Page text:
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Olive Garden has first annual sales growth at established stores in 4 years as diners splurge


ORLANDO, Florida — Olive Garden's quarterly sales rose 3.4 percent at established locations as customers spent more at the struggling Italian chain.

Parent company Darden Restaurants is moving away from some of the heavy discounting Olive Garden had relied on in the past to boost traffic, such as promotional entrees for $9.99 and $10.99. The "Never Ending Pasta Bowl," however, is here to stay, CEO Gene Lee assured investors during a conference call.

The chain got some outside help in the form of lower gas prices. More people were ordering wine and appetizers. Lee said more people are splurging on extras because they're spending less at the pump.

Overall, customer visits fell and Lee said he expects traffic to be "flatish" in the year ahead.

"Our work at Olive Garden is still in its early stages," Lee said.

Darden Restaurants Inc., based in Orlando, Florida, has been fighting to revive sales at Olive Garden by revamping its menu, recently introducing sandwiches made with its famous breadsticks. The company has been pressured by major shareholder Starboard Value, which released a nearly 300-page presentation outlining ways that Darden could improve operations and cut costs. Starboard eventually succeeded in gaining control of Darden's board.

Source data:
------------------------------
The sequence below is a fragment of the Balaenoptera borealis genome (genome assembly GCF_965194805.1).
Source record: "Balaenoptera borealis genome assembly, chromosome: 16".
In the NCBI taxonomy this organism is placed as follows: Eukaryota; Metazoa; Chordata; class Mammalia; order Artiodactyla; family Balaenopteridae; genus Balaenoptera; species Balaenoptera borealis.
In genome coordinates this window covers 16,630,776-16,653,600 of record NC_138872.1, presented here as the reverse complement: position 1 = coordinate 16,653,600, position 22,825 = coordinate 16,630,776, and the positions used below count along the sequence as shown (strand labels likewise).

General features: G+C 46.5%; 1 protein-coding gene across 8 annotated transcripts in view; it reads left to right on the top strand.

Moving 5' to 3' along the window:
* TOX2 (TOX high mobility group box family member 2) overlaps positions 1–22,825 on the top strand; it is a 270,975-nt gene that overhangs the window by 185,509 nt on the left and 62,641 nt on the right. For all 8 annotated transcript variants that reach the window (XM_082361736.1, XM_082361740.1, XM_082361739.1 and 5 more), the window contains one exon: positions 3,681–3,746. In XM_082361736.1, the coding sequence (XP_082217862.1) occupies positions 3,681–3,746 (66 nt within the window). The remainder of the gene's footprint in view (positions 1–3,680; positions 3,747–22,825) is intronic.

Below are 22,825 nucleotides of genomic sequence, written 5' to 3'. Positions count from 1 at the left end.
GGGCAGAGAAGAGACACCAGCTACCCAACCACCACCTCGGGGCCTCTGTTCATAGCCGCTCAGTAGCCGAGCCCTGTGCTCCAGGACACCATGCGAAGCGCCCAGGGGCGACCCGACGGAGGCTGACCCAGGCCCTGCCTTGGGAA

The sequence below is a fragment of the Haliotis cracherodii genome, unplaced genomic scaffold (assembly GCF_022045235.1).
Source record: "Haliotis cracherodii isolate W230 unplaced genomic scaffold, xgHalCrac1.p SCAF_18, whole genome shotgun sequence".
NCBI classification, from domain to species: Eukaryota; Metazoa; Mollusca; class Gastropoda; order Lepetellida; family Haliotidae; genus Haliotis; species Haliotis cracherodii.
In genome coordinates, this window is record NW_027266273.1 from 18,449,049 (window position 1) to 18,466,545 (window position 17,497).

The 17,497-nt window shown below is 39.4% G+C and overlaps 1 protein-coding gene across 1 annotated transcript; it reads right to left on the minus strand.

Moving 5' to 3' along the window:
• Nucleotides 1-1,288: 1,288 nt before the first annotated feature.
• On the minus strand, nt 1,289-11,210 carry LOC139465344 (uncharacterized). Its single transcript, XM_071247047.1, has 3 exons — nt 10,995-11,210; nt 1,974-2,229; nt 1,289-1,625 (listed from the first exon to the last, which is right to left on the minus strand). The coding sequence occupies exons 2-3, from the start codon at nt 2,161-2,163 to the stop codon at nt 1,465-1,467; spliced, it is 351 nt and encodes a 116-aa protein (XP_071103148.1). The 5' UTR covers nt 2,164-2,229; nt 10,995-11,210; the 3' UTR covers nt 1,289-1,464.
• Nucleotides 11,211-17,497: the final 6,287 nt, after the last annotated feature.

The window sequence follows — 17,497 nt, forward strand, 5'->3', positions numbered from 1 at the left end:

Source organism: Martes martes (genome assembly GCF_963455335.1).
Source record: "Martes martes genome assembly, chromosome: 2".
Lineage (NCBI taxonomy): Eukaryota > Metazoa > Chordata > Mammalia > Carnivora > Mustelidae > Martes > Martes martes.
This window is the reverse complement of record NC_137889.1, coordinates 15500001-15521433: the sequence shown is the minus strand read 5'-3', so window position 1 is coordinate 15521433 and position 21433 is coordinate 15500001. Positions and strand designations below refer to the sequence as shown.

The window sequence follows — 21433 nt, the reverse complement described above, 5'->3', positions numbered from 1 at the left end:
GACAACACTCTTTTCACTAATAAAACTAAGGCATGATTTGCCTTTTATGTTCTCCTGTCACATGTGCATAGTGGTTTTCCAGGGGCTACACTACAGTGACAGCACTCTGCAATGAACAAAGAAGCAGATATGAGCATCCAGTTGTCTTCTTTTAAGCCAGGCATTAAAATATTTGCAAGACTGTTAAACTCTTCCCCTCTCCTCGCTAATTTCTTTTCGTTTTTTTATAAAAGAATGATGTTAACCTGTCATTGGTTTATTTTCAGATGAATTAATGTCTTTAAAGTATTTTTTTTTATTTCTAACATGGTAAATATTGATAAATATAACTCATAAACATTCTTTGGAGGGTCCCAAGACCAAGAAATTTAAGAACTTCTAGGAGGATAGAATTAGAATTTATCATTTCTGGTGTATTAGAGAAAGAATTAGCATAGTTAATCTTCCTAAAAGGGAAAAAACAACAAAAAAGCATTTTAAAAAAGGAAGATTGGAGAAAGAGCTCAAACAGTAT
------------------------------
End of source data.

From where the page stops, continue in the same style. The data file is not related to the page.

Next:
For its fiscal year ending May 31, Olive Garden's sales rose 1.3 percent at established locations. That was the first annual increase for the chain since 2011.

Darden, which also owns chains including Longhorn Steakhouse and The Capital Grille, also said Tuesday it would spin off some of its properties into a real estate investment trust that will function as its own publicly traded company.

Sears Holdings Corp. has done the same in a bid to raise cash and plans to sell more than 250 properties.

The decision to create a REIT at Darden had been expected by many investors since Starboard's board takeover.

For the period ending May 31, Darden earned $105.3 million, or 82 cents per share, including a loss of 10 cents per share from discontinued operations. Not including one-time items, earnings were $1.08 per share. That was better than the 93 cents per share analysts expected, according to Zacks Investment Research.

Total revenue for the quarter was $1.88 billion, which also beat the $1.87 billion Wall Street projections.

Shares of Darden rose 4 percent to $71.90 in early trading.

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